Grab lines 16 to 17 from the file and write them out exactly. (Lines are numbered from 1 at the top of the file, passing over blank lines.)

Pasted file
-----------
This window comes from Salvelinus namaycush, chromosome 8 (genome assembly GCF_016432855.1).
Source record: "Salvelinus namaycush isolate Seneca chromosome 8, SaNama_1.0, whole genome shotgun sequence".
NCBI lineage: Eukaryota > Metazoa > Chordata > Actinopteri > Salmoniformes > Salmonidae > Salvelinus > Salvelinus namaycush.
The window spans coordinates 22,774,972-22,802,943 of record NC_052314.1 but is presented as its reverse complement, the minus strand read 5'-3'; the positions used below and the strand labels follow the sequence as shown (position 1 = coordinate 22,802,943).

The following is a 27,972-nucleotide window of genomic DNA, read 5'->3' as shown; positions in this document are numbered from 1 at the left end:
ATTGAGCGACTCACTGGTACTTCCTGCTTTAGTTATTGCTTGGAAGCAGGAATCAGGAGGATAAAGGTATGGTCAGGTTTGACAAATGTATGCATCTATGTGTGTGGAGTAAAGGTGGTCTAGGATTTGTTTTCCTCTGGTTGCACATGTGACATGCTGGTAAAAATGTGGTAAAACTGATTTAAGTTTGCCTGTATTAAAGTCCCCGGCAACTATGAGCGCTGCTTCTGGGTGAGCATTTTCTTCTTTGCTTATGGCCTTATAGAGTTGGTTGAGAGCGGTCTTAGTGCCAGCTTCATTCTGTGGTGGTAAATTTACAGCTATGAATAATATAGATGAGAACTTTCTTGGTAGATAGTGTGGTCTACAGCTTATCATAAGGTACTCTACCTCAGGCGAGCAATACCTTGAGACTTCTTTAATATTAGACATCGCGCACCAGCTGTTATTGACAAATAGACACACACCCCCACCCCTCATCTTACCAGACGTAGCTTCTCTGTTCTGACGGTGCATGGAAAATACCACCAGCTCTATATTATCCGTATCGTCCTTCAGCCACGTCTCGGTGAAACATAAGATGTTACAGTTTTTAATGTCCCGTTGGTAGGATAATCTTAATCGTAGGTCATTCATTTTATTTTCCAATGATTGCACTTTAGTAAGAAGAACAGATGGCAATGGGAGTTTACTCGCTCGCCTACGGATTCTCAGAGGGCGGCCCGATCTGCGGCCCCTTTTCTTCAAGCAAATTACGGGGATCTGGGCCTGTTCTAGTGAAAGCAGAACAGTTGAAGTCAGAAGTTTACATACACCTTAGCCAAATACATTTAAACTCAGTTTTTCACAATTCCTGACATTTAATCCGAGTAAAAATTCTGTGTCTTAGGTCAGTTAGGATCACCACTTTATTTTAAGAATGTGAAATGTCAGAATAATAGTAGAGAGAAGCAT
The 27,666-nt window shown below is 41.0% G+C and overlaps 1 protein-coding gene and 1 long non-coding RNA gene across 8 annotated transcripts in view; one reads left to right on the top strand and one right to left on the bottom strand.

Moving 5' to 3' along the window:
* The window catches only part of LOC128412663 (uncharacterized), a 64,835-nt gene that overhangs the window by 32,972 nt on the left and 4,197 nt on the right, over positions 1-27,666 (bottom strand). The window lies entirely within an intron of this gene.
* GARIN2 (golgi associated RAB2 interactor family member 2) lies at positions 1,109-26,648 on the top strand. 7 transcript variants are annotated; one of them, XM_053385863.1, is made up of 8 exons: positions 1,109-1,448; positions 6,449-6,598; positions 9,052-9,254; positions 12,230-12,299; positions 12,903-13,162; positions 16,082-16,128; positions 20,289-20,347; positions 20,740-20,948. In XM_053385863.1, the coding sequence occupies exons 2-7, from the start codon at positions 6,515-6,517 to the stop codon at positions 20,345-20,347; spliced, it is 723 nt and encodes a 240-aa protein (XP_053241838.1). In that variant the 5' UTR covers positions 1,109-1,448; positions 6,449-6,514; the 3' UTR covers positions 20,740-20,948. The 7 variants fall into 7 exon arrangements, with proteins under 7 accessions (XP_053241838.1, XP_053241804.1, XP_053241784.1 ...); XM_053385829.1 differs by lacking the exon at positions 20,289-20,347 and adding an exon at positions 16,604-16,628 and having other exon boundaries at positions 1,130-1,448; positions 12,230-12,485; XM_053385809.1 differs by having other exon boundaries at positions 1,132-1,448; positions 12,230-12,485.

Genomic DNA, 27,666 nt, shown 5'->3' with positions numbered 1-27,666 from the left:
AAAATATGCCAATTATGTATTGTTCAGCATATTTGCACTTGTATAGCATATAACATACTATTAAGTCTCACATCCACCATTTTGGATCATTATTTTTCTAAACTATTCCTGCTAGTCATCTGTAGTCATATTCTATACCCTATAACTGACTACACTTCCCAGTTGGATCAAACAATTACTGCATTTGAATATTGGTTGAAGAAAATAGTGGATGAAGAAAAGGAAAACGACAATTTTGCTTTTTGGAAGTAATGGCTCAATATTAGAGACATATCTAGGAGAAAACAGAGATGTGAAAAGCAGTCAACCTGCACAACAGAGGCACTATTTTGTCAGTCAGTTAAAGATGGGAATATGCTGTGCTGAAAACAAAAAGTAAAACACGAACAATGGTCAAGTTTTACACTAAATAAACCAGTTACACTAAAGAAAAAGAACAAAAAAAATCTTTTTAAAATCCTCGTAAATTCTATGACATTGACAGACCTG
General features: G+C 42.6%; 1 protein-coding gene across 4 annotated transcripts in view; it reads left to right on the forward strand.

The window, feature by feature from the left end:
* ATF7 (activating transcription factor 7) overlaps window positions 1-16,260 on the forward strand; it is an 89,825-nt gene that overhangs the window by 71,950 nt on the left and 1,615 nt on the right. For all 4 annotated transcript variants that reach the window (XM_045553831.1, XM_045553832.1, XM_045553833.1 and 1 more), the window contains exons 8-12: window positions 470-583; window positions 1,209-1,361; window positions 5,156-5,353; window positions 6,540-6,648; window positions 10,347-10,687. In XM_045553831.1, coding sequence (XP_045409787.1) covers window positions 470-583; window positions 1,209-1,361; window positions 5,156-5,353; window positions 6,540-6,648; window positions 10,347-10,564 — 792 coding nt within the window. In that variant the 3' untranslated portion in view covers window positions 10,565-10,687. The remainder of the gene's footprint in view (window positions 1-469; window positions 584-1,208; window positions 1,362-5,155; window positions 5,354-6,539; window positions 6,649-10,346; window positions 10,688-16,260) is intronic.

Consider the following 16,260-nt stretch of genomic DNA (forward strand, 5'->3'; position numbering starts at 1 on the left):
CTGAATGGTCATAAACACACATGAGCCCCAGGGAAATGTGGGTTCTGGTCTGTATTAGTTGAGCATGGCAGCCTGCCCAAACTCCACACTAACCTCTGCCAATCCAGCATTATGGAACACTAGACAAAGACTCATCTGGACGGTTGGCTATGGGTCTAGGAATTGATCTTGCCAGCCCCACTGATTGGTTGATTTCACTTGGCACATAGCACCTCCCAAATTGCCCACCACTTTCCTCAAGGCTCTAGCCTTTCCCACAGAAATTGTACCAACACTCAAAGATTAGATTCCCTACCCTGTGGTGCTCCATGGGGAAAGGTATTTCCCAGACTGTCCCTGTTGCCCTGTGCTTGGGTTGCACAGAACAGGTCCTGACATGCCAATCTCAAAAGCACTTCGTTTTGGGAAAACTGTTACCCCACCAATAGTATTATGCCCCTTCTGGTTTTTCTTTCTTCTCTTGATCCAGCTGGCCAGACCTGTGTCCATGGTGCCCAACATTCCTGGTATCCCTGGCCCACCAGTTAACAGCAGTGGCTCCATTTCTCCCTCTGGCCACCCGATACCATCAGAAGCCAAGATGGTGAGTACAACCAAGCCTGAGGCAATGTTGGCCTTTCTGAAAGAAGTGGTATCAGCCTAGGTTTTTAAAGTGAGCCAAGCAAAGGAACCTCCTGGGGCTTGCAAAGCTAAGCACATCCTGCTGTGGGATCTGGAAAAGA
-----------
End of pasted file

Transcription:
Consider the following 16,260-nt stretch of genomic DNA (forward strand, 5'->3'; position numbering starts at 1 on the left):
CTGAATGGTCATAAACACACATGAGCCCCAGGGAAATGTGGGTTCTGGTCTGTATTAGTTGAGCATGGCAGCCTGCCCAAACTCCACACTAACCTCTGCCAATCCAGCATTATGGAACACTAGACAAAGACTCATCTGGACGGTTGGCTATGGGTCTAGGAATTGATCTTGCCAGCCCCACTGATTGGTTGATTTCACTTGGCACATAGCACCTCCCAAATTGCCCACCACTTTCCTCAAGGCTCTAGCCTTTCCCACAGAAATTGTACCAACACTCAAAGATTAGATTCCCTACCCTGTGGTGCTCCATGGGGAAAGGTATTTCCCAGACTGTCCCTGTTGCCCTGTGCTTGGGTTGCACAGAACAGGTCCTGACATGCCAATCTCAAAAGCACTTCGTTTTGGGAAAACTGTTACCCCACCAATAGTATTATGCCCCTTCTGGTTTTTCTTTCTTCTCTTGATCCAGCTGGCCAGACCTGTGTCCATGGTGCCCAACATTCCTGGTATCCCTGGCCCACCAGTTAACAGCAGTGGCTCCATTTCTCCCTCTGGCCACCCGATACCATCAGAAGCCAAGATGGTGAGTACAACCAAGCCTGAGGCAATGTTGGCCTTTCTGAAAGAAGTGGTATCAGCCTAGGTTTTTAAAGTGAGCCAAGCAAAGGAACCTCCTGGGGCTTGCAAAGCTAAGCACATCCTGCTGTGGGATCTGGAAAAGA